In the past few years, a previously unsavory sounding term has become a hip way of describing someone with admirable, credible traits that the rest of us esteem: badass. In fact, a quick Amazon search turns up nearly a dozen self-help books with “badass” in the title (e.g. You Are a Badass, How to Unleash Your Inner Badass, and so on.)
Last year a colleague suggested that part of our roles as riding instructors and trainers was to give our students a sense of this strong, satisfied state called “badass”.
I pondered this idea, but then arrived pretty quickly at the conclusion that within the horse world, “badass” is not in short supply. I did not need to lead my students to it; they found their way almost daily. It was, after all, what drove them out to the barn year after year, to long sweaty trail rides, to reaching for goals and buddying up with an animal ten times their size. If anything, my students show me what it means to be badass, not the other way around.
My student Marilyn turns 80 next year and still rides four times a week. She insists on keeping her stamina up despite getting winded after the second lap of canter. You have to push me, she urges when I want to ease off and give her a rest. Last year, when the muscle loss of passing mid-70’s caught up to her, she got tired of feeling weak. So she began working with a personal fitness trainer for the first time in her life. Marilyn is feisty and determined, an inspiration to anyone younger that hopes to reimagine what it means to age. I would argue that I have nothing to teach her about being badass.
My student-turned-pal Donna picks up Corazon and I every Thursday and trailers us out to ride with her at one of our local parks. We frequently find ourselves bushwhacking through Manzanita, routing around eroded cracks in the trails ruined by drought, negotiating unnervingly steep descents. It’s easy to forget Donna is in her 60’s and only learned to ride horses 10 years ago. Her sense of adventure and focus often make me forget she has not been doing this her entire life. She and her mare compete on the Competitive Trail Riding circuit out here on the West Coast, and every time she recounts one of their most recent successes I wonder if I would have the gumption to take on a new hobby as challenging and complex as horseback riding in middle age. Again, I tend to think I have no insights about becoming badass that Donna has not already lived and breathed, and in turn inspired me by.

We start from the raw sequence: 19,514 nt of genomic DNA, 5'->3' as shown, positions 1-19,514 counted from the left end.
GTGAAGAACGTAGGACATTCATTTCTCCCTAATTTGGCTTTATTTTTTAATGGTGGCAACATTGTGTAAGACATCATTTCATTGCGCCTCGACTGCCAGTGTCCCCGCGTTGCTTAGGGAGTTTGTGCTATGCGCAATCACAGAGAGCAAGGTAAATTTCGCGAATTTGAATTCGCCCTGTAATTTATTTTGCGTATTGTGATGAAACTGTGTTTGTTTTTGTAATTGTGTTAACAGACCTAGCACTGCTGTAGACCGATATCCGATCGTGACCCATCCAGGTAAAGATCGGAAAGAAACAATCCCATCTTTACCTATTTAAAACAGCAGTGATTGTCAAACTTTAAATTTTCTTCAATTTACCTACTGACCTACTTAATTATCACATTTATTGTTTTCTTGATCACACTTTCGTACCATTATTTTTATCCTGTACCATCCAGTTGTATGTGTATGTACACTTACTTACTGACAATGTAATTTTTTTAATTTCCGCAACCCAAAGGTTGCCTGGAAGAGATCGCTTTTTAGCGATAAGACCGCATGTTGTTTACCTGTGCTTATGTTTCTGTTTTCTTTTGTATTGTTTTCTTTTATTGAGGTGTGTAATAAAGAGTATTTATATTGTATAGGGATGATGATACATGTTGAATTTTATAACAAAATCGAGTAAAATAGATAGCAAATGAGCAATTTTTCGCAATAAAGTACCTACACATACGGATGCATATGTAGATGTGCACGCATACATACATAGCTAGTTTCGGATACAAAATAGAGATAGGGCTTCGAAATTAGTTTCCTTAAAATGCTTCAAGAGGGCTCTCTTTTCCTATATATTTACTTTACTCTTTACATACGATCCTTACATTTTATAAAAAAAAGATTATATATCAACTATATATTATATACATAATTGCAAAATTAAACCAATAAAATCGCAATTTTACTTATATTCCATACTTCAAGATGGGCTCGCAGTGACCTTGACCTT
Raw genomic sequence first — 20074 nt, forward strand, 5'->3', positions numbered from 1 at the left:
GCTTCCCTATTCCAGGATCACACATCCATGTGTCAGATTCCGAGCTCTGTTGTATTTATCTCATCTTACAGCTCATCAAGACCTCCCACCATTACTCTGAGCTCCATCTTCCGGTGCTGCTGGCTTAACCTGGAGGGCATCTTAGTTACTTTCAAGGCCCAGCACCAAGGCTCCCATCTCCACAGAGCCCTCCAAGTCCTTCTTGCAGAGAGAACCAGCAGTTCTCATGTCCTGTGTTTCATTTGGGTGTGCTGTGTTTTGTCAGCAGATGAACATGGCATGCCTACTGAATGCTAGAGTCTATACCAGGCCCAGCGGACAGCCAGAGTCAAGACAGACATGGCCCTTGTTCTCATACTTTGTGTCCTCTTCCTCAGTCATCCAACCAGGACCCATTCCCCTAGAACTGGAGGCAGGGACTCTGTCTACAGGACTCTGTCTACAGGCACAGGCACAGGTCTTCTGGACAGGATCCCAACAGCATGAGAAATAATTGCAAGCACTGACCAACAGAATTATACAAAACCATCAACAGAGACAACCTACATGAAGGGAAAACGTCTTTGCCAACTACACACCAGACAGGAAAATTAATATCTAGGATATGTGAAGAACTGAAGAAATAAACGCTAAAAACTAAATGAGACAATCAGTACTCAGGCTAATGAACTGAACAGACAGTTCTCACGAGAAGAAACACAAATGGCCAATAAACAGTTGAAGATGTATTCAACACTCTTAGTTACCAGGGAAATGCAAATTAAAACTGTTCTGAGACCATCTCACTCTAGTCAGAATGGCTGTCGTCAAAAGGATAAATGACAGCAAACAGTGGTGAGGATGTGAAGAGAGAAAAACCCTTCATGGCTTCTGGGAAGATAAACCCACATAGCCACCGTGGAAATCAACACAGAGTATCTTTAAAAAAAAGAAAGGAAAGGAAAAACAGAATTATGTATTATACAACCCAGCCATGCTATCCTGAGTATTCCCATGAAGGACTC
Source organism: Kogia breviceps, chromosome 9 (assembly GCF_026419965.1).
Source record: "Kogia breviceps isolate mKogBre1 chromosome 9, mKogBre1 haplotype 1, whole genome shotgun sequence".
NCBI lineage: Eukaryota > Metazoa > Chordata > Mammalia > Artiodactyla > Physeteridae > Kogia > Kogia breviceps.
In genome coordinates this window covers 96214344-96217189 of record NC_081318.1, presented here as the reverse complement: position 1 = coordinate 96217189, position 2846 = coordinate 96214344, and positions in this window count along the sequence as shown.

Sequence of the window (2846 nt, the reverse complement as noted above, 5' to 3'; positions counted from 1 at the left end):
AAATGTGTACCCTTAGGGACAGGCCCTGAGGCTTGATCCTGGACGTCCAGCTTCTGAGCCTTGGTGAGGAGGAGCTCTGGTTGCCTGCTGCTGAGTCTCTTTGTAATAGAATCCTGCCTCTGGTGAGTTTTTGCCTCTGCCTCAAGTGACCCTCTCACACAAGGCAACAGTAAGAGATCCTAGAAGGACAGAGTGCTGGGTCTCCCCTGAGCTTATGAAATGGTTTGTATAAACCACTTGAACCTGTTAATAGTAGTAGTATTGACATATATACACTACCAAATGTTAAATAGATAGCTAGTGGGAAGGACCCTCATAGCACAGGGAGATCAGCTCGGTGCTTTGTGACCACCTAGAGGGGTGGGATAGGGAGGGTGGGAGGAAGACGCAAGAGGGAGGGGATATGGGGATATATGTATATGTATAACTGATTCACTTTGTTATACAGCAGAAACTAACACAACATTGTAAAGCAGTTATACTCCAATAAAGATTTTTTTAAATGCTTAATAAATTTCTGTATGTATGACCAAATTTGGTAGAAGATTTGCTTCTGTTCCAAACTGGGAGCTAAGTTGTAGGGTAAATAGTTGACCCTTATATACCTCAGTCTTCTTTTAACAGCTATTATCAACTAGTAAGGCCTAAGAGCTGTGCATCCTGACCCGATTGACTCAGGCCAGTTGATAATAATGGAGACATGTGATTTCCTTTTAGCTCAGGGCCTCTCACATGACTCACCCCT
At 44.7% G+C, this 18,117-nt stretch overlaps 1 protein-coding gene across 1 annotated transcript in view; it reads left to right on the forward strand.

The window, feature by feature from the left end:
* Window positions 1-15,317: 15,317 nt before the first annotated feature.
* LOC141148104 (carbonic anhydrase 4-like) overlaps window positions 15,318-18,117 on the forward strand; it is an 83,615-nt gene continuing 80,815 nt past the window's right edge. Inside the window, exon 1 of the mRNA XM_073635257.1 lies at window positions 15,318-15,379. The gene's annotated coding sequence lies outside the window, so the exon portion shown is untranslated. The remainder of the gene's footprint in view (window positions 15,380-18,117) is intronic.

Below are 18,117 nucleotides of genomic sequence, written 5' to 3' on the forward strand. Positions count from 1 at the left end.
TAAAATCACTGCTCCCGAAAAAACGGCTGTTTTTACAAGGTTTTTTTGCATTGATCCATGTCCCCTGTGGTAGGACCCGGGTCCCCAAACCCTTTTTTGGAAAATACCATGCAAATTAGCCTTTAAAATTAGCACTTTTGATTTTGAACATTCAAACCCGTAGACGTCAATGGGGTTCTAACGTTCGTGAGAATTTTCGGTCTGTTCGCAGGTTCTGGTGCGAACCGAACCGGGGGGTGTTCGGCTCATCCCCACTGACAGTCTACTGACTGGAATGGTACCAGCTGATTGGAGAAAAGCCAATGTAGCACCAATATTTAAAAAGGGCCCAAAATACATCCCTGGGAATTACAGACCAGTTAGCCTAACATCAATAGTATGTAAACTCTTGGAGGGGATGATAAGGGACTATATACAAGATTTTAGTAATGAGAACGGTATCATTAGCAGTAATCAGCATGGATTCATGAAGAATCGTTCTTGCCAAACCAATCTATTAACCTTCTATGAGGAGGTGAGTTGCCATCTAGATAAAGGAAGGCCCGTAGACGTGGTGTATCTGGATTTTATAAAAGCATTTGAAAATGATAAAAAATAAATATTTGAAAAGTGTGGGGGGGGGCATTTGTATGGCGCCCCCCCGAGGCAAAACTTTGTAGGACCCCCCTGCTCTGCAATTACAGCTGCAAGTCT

Being badass has nothing to do with self-help books or empowered strategies. It’s just the humble steady act of showing up to do something they love every day.
And then there is my student Sunny from China who is in California attending university. After college she plans to return home to join the family business. For now, she has a horse at my barn and is impressively committed to him. Five days a week she takes a bus from campus 25 minutes to a downtown parking lot, retrieves her car, and then drives 30 minutes to our barn to care for Diamante, her Quarter Horse/Arabian gelding.
She juggles all that while serving as an Economics tutor, pulling down top grades and running her dorm. Last weekend Sunny brought Diamante along with us to her first Ride and Tie race (a sport involving two riders and one horse, where riders alternate running on foot and riding the horse). She had heard my stories about the crazy sport I enjoy and wanted to try it. One scant year earlier, I had been working with her on the rudiments of riding, like canter leads and controlling her speed. Now here she was, wanting to tackle one of the most challenging events I could think of.
Our first night at the Cache Creek ride camp, it poured rain. Our tents and gear got drenched, the clay trails turned slick and sloppy. After the first few miles we got ahead of Sunny and did not see her for the rest of the race, so we were unable to coach her through what proved to be one of the most difficult races I had done. I worried about her and Diamante out there on course as it continued to rain. A few other teams came in, each with their own stories of surviving what had become an incredibly punishing event. Finally, an hour later I saw Sunny crossing the finish line pale and exhausted. She sat down on the tailgate of our truck woozy and unsteady for the next 30 minutes as we kept checking on her. She said her stomach felt off and that Diamante had taken a fall on the final muddy descent but scrambled back up unscathed. Later, we discovered that Sunny fractured her foot in the same fall. But she never complained. Nor did she consider the ride anything but a success; she has already begun planning for the next race.
Among the horsewomen I know, being badass has nothing to do with self-help books or empowered strategies. It’s just the humble steady act of showing up to do something they love every day. There is no self-congratulating or overblown sense of oneself, or even the recognition that what they are doing is badass. Much as I would like to think my role as an instructor helps them reach this enviable state, I know I am at best a tiny sliver of their experience. Anyone with horses finds her own way to being bold and motivated, challenged and clear-minded, assertive and open-hearted.
About the Author
A lifelong equestrian, Jec Ballou has devoted herself to a thorough, correct and straightforward approach to improving performance for horses and riders alike. In addition to being a nationally recognized educator about equine conditioning and gymnastic development, she is an accomplished interdisciplinary rider, trainer and athlete. She is the author of 101 Dressage Exercises for Horse & Rider, and Equine Fitness.